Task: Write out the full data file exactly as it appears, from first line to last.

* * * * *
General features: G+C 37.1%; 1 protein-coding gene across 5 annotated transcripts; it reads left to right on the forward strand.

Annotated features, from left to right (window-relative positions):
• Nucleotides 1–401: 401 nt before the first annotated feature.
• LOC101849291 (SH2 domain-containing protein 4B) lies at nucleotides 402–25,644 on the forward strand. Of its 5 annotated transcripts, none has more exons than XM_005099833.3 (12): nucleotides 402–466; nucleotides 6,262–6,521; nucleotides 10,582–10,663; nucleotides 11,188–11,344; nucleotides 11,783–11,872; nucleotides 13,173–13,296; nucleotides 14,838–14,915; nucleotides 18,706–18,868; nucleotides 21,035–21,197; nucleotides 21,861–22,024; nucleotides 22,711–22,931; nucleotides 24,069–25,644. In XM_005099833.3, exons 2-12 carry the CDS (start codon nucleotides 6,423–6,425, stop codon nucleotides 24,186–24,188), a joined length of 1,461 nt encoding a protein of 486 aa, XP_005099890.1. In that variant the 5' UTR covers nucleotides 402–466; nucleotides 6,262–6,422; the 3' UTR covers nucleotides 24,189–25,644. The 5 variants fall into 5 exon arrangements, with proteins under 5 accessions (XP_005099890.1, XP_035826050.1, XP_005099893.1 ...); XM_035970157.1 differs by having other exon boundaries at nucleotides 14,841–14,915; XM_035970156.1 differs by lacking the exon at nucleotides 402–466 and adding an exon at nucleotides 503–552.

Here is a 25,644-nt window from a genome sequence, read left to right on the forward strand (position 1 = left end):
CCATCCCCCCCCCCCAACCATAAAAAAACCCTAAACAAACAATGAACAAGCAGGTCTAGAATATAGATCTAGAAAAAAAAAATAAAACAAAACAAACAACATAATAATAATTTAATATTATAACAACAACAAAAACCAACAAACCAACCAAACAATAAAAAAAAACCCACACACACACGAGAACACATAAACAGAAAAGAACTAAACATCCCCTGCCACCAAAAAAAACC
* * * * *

General features: G+C 37.1%; 1 protein-coding gene across 5 annotated transcripts; it reads left to right on the forward strand.

Annotated features, from left to right (window-relative positions):
• Nucleotides 1–401: 401 nt before the first annotated feature.
• LOC101849291 (SH2 domain-containing protein 4B) lies at nucleotides 402–25,644 on the forward strand. Of its 5 annotated transcripts, none has more exons than XM_005099833.3 (12): nucleotides 402–466; nucleotides 6,262–6,521; nucleotides 10,582–10,663; nucleotides 11,188–11,344; nucleotides 11,783–11,872; nucleotides 13,173–13,296; nucleotides 14,838–14,915; nucleotides 18,706–18,868; nucleotides 21,035–21,197; nucleotides 21,861–22,024; nucleotides 22,711–22,931; nucleotides 24,069–25,644. In XM_005099833.3, exons 2-12 carry the CDS (start codon nucleotides 6,423–6,425, stop codon nucleotides 24,186–24,188), a joined length of 1,461 nt encoding a protein of 486 aa, XP_005099890.1. In that variant the 5' UTR covers nucleotides 402–466; nucleotides 6,262–6,422; the 3' UTR covers nucleotides 24,189–25,644. The 5 variants fall into 5 exon arrangements, with proteins under 5 accessions (XP_005099890.1, XP_035826050.1, XP_005099893.1 ...); XM_035970157.1 differs by having other exon boundaries at nucleotides 14,841–14,915; XM_035970156.1 differs by lacking the exon at nucleotides 402–466 and adding an exon at nucleotides 503–552.

Here is a 25,644-nt window from a genome sequence, read left to right on the forward strand (position 1 = left end):
CCATCCCCCCCCCCCAACCATAAAAAAACCCTAAACAAACAATGAACAAGCAGGTCTAGAATATAGATCTAGAAAAAAAAAATAAAACAAAACAAACAACATAATAATAATTTAATATTATAACAACAACAAAAACCAACAAACCAACCAAACAATAAAAAAAAACCCACACACACACGAGAACACATAAACAGAAAAGAACTAAACATCCCCTGCCACCAAAAAAAACC